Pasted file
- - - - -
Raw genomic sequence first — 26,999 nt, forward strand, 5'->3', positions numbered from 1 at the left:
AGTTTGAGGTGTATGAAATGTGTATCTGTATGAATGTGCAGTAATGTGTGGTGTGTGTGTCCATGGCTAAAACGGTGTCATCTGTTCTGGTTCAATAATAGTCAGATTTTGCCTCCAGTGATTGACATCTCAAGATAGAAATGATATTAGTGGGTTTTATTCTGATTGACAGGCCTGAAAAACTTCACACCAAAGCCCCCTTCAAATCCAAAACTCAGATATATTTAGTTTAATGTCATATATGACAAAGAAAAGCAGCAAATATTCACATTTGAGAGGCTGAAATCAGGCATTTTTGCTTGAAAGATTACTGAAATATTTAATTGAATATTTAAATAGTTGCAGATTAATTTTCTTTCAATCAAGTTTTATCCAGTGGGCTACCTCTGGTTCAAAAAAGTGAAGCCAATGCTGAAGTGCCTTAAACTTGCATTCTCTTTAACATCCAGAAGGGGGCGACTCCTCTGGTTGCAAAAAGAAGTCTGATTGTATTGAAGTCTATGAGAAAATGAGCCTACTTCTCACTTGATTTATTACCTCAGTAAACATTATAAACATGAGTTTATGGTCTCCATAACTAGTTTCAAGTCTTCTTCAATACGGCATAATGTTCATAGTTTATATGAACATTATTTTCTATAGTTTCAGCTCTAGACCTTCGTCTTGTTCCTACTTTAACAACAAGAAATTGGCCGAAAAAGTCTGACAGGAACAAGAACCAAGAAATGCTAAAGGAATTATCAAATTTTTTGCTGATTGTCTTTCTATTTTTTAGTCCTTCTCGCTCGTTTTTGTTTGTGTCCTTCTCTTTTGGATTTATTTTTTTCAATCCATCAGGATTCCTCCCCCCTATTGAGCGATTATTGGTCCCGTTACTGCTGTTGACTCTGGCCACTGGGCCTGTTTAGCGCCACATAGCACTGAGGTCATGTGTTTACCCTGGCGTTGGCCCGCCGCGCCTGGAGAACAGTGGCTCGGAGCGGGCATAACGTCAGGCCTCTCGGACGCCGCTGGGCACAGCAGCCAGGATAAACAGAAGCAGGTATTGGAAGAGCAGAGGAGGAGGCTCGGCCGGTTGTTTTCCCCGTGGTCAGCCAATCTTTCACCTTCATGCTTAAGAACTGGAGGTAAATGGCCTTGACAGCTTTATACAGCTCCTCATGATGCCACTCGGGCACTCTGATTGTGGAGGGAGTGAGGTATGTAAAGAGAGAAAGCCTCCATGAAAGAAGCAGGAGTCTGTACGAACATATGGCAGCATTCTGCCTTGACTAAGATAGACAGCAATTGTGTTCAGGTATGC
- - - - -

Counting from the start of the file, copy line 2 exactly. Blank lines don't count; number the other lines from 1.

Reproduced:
AGTTTGAGGTGTATGAAATGTGTATCTGTATGAATGTGCAGTAATGTGTGGTGTGTGTGTCCATGGCTAAAACGGTGTCATCTGTTCTGGTTCAATAATAGTCAGATTTTGCCTCCAGTGATTGACATCTCAAGATAGAAATGATATTAGTGGGTTTTATTCTGATTGACAGGCCTGAAAAACTTCACACCAAAGCCCCCTTCAAATCCAAAACTCAGATATATTTAGTTTAATGTCATATATGACAAAGAAAAGCAGCAAATATTCACATTTGAGAGGCTGAAATCAGGCATTTTTGCTTGAAAGATTACTGAAATATTTAATTGAATATTTAAATAGTTGCAGATTAATTTTCTTTCAATCAAGTTTTATCCAGTGGGCTACCTCTGGTTCAAAAAAGTGAAGCCAATGCTGAAGTGCCTTAAACTTGCATTCTCTTTAACATCCAGAAGGGGGCGACTCCTCTGGTTGCAAAAAGAAGTCTGATTGTATTGAAGTCTATGAGAAAATGAGCCTACTTCTCACTTGATTTATTACCTCAGTAAACATTATAAACATGAGTTTATGGTCTCCATAACTAGTTTCAAGTCTTCTTCAATACGGCATAATGTTCATAGTTTATATGAACATTATTTTCTATAGTTTCAGCTCTAGACCTTCGTCTTGTTCCTACTTTAACAACAAGAAATTGGCCGAAAAAGTCTGACAGGAACAAGAACCAAGAAATGCTAAAGGAATTATCAAATTTTTTGCTGATTGTCTTTCTATTTTTTAGTCCTTCTCGCTCGTTTTTGTTTGTGTCCTTCTCTTTTGGATTTATTTTTTTCAATCCATCAGGATTCCTCCCCCCTATTGAGCGATTATTGGTCCCGTTACTGCTGTTGACTCTGGCCACTGGGCCTGTTTAGCGCCACATAGCACTGAGGTCATGTGTTTACCCTGGCGTTGGCCCGCCGCGCCTGGAGAACAGTGGCTCGGAGCGGGCATAACGTCAGGCCTCTCGGACGCCGCTGGGCACAGCAGCCAGGATAAACAGAAGCAGGTATTGGAAGAGCAGAGGAGGAGGCTCGGCCGGTTGTTTTCCCCGTGGTCAGCCAATCTTTCACCTTCATGCTTAAGAACTGGAGGTAAATGGCCTTGACAGCTTTATACAGCTCCTCATGATGCCACTCGGGCACTCTGATTGTGGAGGGAGTGAGGTATGTAAAGAGAGAAAGCCTCCATGAAAGAAGCAGGAGTCTGTACGAACATATGGCAGCATTCTGCCTTGACTAAGATAGACAGCAATTGTGTTCAGGTATGC